Hyundai Cars Can Now Collect Driving Habits Data If Owners Agree to Be Tracked

The app generates a driving score for each car 1 photo
Photo: Verisk
Usage-based insurance, or UBI, is a concept that’s getting more and more ground, as it encourages people to drive safer in exchange for lower rates.
So the safer you drive, the more affordable your insurance could end becoming. But for the whole system to work properly, the insurer needs access to data regarding your driving habits, and such information must be collected in one way or another.

Hyundai, for example, has recently teamed up with Verisk Data Exchange for a new implementation that would be powered by Blue Link and which would provide insurers with the data they need to determine the rate for a specific driver.

Available in the United States at select insurers, the program is totally optional, so drivers themselves are allowed to choose whether they want the data to collect information on their driving habits or not.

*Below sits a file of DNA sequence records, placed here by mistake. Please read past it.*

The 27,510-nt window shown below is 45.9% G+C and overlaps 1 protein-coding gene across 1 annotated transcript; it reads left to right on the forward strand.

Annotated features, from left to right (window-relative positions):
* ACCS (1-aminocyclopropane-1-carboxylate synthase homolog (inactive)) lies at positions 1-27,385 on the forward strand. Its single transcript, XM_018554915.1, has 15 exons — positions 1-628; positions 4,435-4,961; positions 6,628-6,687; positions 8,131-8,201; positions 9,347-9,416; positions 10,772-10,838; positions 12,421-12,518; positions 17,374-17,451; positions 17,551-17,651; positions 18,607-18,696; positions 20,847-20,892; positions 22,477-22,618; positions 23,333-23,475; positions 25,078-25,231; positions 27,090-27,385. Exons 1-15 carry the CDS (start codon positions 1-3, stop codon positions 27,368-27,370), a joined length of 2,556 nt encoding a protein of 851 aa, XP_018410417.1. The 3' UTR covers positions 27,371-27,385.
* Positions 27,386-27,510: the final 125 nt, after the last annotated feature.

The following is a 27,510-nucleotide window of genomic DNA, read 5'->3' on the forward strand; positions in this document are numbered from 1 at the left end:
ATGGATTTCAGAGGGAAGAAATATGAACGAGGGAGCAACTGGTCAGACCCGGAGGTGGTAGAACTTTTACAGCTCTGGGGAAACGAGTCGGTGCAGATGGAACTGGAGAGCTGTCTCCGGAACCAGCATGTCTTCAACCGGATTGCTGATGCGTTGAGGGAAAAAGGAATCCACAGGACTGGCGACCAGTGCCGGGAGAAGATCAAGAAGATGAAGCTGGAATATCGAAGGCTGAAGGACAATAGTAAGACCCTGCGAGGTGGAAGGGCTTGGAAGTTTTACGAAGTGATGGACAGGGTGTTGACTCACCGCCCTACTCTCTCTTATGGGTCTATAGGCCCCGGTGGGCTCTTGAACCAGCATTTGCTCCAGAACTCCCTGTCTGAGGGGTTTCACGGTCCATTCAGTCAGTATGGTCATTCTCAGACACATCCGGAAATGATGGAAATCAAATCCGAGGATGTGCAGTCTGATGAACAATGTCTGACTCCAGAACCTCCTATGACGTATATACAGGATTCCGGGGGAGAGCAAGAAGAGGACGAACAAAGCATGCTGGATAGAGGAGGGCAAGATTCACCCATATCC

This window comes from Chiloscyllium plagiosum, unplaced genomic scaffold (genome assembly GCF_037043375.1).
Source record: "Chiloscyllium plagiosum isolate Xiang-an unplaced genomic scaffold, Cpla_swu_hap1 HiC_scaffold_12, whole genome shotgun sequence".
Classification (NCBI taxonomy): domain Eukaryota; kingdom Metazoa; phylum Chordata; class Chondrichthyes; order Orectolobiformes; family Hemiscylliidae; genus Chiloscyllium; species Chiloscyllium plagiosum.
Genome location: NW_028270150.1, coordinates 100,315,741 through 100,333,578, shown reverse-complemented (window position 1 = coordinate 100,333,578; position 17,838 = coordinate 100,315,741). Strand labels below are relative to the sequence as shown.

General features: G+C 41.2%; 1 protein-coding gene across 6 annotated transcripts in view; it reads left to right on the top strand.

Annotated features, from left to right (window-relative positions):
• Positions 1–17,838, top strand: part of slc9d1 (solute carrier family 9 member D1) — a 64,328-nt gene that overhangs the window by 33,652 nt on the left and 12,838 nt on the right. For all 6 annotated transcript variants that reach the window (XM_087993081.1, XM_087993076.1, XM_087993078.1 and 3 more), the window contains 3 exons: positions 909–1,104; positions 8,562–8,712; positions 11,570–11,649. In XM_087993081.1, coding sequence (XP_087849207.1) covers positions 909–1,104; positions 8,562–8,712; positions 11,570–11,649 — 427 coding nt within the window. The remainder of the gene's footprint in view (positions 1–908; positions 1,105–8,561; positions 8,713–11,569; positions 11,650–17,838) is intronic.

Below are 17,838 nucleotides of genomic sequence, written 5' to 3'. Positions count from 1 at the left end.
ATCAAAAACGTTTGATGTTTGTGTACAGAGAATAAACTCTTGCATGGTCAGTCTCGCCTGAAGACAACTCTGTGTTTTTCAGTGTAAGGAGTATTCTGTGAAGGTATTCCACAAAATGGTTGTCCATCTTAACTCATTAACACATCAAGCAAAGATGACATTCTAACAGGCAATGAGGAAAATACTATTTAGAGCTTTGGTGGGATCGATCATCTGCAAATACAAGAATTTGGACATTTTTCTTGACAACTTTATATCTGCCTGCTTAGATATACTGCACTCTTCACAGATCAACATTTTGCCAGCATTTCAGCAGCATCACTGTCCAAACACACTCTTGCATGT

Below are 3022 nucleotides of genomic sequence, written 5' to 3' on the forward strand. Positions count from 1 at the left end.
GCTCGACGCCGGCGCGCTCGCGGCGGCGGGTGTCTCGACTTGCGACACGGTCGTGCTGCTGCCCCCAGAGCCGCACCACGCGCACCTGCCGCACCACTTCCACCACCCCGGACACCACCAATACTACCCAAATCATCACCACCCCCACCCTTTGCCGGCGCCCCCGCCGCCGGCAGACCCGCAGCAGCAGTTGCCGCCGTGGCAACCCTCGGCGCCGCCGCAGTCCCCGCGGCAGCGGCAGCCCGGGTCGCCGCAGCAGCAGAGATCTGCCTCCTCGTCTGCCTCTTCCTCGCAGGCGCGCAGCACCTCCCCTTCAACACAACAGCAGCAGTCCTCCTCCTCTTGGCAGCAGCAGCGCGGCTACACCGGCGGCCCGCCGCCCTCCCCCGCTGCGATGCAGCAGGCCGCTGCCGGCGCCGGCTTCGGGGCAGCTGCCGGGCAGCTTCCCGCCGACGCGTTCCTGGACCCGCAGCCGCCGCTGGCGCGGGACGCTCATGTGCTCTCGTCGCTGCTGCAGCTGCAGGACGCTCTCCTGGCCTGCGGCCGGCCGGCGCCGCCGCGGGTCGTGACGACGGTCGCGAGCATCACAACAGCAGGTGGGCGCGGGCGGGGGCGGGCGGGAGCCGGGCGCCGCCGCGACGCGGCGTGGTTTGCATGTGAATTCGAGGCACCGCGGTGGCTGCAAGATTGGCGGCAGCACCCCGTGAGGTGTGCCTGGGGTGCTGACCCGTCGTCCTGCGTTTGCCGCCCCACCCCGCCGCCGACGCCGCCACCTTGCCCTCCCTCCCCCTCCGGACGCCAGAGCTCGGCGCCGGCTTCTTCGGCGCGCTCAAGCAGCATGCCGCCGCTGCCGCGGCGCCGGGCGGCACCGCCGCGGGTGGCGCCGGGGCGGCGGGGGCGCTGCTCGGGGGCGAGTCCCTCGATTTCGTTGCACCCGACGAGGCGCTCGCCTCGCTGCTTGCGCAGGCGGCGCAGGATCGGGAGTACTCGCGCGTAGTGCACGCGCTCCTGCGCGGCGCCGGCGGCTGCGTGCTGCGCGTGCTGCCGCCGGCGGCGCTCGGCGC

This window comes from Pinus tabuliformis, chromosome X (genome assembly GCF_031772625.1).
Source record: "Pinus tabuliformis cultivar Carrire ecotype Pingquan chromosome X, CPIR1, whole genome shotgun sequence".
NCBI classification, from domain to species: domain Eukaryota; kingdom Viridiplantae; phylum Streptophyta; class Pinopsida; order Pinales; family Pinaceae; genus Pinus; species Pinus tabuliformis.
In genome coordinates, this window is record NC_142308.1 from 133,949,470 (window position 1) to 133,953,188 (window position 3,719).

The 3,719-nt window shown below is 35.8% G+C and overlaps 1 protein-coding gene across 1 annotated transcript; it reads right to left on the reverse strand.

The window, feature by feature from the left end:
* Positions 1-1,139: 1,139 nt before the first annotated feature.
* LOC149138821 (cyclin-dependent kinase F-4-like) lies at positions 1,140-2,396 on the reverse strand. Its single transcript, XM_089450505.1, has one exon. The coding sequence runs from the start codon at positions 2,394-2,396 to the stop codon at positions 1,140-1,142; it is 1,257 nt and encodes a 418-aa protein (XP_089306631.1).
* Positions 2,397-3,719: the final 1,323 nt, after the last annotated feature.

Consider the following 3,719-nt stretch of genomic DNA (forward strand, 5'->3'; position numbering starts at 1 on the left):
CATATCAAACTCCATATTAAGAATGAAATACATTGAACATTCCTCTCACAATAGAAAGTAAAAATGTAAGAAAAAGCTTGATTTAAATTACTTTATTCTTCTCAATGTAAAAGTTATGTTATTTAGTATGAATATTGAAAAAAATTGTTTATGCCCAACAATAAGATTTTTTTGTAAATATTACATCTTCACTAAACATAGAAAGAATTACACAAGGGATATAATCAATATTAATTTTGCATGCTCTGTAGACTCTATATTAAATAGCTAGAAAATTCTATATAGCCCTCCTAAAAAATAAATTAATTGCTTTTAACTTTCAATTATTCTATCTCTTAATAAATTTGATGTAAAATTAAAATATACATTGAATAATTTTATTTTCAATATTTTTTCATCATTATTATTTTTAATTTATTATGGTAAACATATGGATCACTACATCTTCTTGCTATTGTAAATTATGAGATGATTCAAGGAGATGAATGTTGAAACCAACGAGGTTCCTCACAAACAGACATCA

Once enabled, the feature tracks things like how smooth you’re driving, the total driving hours, average speed and other related data, driving consistency, and how often you drive. Based on all these statistics, vehicles with Blue Link can generate a score, which is also available in the MyHyundai account.

The score helps an insurer determine how you drive and then generate a rate for your insurance.

Insurers can also receive a continuous data feed of Hyundai driving behaviors or odometer readings for PAYD, UBI, and mileage-based programs. This post-bind information provides the accurate, ongoing insights needed for driver monitoring,” Verisk explains in an announcement.

And if you think you’re paying too much, there are always ways to improve your driving. The system has been designed so that you can also get recommendations on where you need to focus when getting behind the wheel, as the app looks into the parts you’re doing wrong and offers tips to improve.

The new program is available only in the United States, and Verisk says owners would receive offers from insurers directly should they agree to enable the data collection.
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About the author: Bogdan Popa
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Bogdan keeps an eye on how technology is taking over the car world. His long-term goals are buying an 18-wheeler because he needs more space for his kid’s toys, and convincing Google and Apple that Android Auto and CarPlay deserve at least as much attention as their phones.
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